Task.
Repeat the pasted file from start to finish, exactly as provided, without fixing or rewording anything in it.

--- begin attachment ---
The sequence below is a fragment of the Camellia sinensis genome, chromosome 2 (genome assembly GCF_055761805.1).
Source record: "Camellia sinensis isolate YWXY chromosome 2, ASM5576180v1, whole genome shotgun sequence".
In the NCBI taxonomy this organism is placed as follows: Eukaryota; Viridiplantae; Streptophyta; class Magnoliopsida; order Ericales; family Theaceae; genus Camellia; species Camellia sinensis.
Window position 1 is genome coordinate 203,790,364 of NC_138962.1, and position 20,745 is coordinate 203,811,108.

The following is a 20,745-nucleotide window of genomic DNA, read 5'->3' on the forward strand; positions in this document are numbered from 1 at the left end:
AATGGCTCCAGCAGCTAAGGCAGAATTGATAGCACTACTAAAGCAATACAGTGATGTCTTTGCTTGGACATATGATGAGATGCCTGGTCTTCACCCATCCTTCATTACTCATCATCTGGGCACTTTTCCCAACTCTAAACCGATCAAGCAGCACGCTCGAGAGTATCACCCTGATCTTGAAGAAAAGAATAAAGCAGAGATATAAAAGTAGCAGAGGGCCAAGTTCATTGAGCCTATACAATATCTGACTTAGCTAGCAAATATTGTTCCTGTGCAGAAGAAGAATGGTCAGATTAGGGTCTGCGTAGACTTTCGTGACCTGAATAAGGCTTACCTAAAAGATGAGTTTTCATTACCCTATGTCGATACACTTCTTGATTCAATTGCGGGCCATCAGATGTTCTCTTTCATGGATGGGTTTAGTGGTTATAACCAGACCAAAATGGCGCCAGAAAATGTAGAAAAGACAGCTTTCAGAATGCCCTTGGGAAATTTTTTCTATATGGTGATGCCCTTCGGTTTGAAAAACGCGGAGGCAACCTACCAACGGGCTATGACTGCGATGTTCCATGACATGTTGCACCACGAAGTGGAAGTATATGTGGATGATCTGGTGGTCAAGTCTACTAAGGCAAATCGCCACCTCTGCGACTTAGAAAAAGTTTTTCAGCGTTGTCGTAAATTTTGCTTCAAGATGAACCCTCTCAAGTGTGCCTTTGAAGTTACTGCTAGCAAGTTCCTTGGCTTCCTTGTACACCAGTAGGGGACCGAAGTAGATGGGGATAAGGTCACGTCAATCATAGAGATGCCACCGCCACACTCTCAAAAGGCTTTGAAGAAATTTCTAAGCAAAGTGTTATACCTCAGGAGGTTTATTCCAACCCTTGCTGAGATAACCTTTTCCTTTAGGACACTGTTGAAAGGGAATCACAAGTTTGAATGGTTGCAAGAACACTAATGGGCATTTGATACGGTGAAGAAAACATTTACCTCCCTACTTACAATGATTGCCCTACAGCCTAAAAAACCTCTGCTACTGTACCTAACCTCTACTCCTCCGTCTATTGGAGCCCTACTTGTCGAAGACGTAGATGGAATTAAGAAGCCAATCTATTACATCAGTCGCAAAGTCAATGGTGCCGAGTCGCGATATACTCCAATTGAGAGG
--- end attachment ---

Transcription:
The sequence below is a fragment of the Camellia sinensis genome, chromosome 2 (genome assembly GCF_055761805.1).
Source record: "Camellia sinensis isolate YWXY chromosome 2, ASM5576180v1, whole genome shotgun sequence".
In the NCBI taxonomy this organism is placed as follows: Eukaryota; Viridiplantae; Streptophyta; class Magnoliopsida; order Ericales; family Theaceae; genus Camellia; species Camellia sinensis.
Window position 1 is genome coordinate 203,790,364 of NC_138962.1, and position 20,745 is coordinate 203,811,108.

The following is a 20,745-nucleotide window of genomic DNA, read 5'->3' on the forward strand; positions in this document are numbered from 1 at the left end:
AATGGCTCCAGCAGCTAAGGCAGAATTGATAGCACTACTAAAGCAATACAGTGATGTCTTTGCTTGGACATATGATGAGATGCCTGGTCTTCACCCATCCTTCATTACTCATCATCTGGGCACTTTTCCCAACTCTAAACCGATCAAGCAGCACGCTCGAGAGTATCACCCTGATCTTGAAGAAAAGAATAAAGCAGAGATATAAAAGTAGCAGAGGGCCAAGTTCATTGAGCCTATACAATATCTGACTTAGCTAGCAAATATTGTTCCTGTGCAGAAGAAGAATGGTCAGATTAGGGTCTGCGTAGACTTTCGTGACCTGAATAAGGCTTACCTAAAAGATGAGTTTTCATTACCCTATGTCGATACACTTCTTGATTCAATTGCGGGCCATCAGATGTTCTCTTTCATGGATGGGTTTAGTGGTTATAACCAGACCAAAATGGCGCCAGAAAATGTAGAAAAGACAGCTTTCAGAATGCCCTTGGGAAATTTTTTCTATATGGTGATGCCCTTCGGTTTGAAAAACGCGGAGGCAACCTACCAACGGGCTATGACTGCGATGTTCCATGACATGTTGCACCACGAAGTGGAAGTATATGTGGATGATCTGGTGGTCAAGTCTACTAAGGCAAATCGCCACCTCTGCGACTTAGAAAAAGTTTTTCAGCGTTGTCGTAAATTTTGCTTCAAGATGAACCCTCTCAAGTGTGCCTTTGAAGTTACTGCTAGCAAGTTCCTTGGCTTCCTTGTACACCAGTAGGGGACCGAAGTAGATGGGGATAAGGTCACGTCAATCATAGAGATGCCACCGCCACACTCTCAAAAGGCTTTGAAGAAATTTCTAAGCAAAGTGTTATACCTCAGGAGGTTTATTCCAACCCTTGCTGAGATAACCTTTTCCTTTAGGACACTGTTGAAAGGGAATCACAAGTTTGAATGGTTGCAAGAACACTAATGGGCATTTGATACGGTGAAGAAAACATTTACCTCCCTACTTACAATGATTGCCCTACAGCCTAAAAAACCTCTGCTACTGTACCTAACCTCTACTCCTCCGTCTATTGGAGCCCTACTTGTCGAAGACGTAGATGGAATTAAGAAGCCAATCTATTACATCAGTCGCAAAGTCAATGGTGCCGAGTCGCGATATACTCCAATTGAGAGG